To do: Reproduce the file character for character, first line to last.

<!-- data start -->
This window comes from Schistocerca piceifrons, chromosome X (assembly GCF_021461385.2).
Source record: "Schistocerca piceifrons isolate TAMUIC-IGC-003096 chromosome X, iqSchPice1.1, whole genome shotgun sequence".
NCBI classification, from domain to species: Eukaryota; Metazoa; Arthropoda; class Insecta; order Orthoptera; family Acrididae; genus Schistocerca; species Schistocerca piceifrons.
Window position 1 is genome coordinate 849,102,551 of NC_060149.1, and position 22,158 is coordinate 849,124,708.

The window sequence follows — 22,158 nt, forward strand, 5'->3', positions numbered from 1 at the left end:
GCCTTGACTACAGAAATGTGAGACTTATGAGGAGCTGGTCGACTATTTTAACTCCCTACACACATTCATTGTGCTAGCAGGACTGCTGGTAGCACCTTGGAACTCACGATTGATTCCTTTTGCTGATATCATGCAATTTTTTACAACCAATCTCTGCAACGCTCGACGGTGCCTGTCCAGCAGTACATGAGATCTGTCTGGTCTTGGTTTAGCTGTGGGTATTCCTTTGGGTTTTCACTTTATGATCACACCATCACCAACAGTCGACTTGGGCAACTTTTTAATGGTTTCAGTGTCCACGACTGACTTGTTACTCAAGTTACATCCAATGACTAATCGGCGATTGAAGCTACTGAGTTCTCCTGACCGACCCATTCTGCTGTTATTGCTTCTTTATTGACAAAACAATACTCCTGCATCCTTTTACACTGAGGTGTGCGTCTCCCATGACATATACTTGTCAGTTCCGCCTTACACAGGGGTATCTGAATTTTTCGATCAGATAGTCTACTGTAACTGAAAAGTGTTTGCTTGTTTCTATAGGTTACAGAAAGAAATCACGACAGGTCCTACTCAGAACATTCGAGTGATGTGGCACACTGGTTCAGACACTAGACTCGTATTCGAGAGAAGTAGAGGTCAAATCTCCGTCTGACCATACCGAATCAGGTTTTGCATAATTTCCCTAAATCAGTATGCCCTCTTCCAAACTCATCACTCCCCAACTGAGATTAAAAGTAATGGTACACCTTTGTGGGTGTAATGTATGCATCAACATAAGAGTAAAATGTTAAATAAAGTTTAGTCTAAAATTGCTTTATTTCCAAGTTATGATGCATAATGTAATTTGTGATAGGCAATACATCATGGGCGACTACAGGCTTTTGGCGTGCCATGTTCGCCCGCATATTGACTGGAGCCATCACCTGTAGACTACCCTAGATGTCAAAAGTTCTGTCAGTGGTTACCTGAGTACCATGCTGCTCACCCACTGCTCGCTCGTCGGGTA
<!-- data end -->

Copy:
This window comes from Schistocerca piceifrons, chromosome X (assembly GCF_021461385.2).
Source record: "Schistocerca piceifrons isolate TAMUIC-IGC-003096 chromosome X, iqSchPice1.1, whole genome shotgun sequence".
NCBI classification, from domain to species: Eukaryota; Metazoa; Arthropoda; class Insecta; order Orthoptera; family Acrididae; genus Schistocerca; species Schistocerca piceifrons.
Window position 1 is genome coordinate 849,102,551 of NC_060149.1, and position 22,158 is coordinate 849,124,708.

The window sequence follows — 22,158 nt, forward strand, 5'->3', positions numbered from 1 at the left end:
GCCTTGACTACAGAAATGTGAGACTTATGAGGAGCTGGTCGACTATTTTAACTCCCTACACACATTCATTGTGCTAGCAGGACTGCTGGTAGCACCTTGGAACTCACGATTGATTCCTTTTGCTGATATCATGCAATTTTTTACAACCAATCTCTGCAACGCTCGACGGTGCCTGTCCAGCAGTACATGAGATCTGTCTGGTCTTGGTTTAGCTGTGGGTATTCCTTTGGGTTTTCACTTTATGATCACACCATCACCAACAGTCGACTTGGGCAACTTTTTAATGGTTTCAGTGTCCACGACTGACTTGTTACTCAAGTTACATCCAATGACTAATCGGCGATTGAAGCTACTGAGTTCTCCTGACCGACCCATTCTGCTGTTATTGCTTCTTTATTGACAAAACAATACTCCTGCATCCTTTTACACTGAGGTGTGCGTCTCCCATGACATATACTTGTCAGTTCCGCCTTACACAGGGGTATCTGAATTTTTCGATCAGATAGTCTACTGTAACTGAAAAGTGTTTGCTTGTTTCTATAGGTTACAGAAAGAAATCACGACAGGTCCTACTCAGAACATTCGAGTGATGTGGCACACTGGTTCAGACACTAGACTCGTATTCGAGAGAAGTAGAGGTCAAATCTCCGTCTGACCATACCGAATCAGGTTTTGCATAATTTCCCTAAATCAGTATGCCCTCTTCCAAACTCATCACTCCCCAACTGAGATTAAAAGTAATGGTACACCTTTGTGGGTGTAATGTATGCATCAACATAAGAGTAAAATGTTAAATAAAGTTTAGTCTAAAATTGCTTTATTTCCAAGTTATGATGCATAATGTAATTTGTGATAGGCAATACATCATGGGCGACTACAGGCTTTTGGCGTGCCATGTTCGCCCGCATATTGACTGGAGCCATCACCTGTAGACTACCCTAGATGTCAAAAGTTCTGTCAGTGGTTACCTGAGTACCATGCTGCTCACCCACTGCTCGCTCGTCGGGTA